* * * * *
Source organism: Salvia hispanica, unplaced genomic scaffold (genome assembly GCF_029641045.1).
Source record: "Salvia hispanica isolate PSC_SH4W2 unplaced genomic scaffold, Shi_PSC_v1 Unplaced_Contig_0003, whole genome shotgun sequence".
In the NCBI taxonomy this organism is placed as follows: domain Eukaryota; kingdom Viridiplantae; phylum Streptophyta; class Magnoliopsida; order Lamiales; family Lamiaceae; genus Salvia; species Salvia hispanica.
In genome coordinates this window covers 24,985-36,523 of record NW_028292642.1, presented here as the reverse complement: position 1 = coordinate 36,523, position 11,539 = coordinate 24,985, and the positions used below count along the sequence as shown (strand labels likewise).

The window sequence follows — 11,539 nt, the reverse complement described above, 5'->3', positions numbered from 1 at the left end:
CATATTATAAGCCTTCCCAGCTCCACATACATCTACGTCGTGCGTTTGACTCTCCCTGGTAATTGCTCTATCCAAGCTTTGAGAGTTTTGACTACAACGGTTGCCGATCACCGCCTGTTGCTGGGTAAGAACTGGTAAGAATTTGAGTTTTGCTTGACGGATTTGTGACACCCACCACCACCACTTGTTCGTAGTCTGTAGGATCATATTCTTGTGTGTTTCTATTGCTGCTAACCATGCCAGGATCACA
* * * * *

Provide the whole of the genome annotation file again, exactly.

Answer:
Source organism: Salvia hispanica, unplaced genomic scaffold (genome assembly GCF_029641045.1).
Source record: "Salvia hispanica isolate PSC_SH4W2 unplaced genomic scaffold, Shi_PSC_v1 Unplaced_Contig_0003, whole genome shotgun sequence".
In the NCBI taxonomy this organism is placed as follows: domain Eukaryota; kingdom Viridiplantae; phylum Streptophyta; class Magnoliopsida; order Lamiales; family Lamiaceae; genus Salvia; species Salvia hispanica.
In genome coordinates this window covers 24,985-36,523 of record NW_028292642.1, presented here as the reverse complement: position 1 = coordinate 36,523, position 11,539 = coordinate 24,985, and the positions used below count along the sequence as shown (strand labels likewise).

The window sequence follows — 11,539 nt, the reverse complement described above, 5'->3', positions numbered from 1 at the left end:
CATATTATAAGCCTTCCCAGCTCCACATACATCTACGTCGTGCGTTTGACTCTCCCTGGTAATTGCTCTATCCAAGCTTTGAGAGTTTTGACTACAACGGTTGCCGATCACCGCCTGTTGCTGGGTAAGAACTGGTAAGAATTTGAGTTTTGCTTGACGGATTTGTGACACCCACCACCACCACTTGTTCGTAGTCTGTAGGATCATATTCTTGTGTGTTTCTATTGCTGCTAACCATGCCAGGATCACA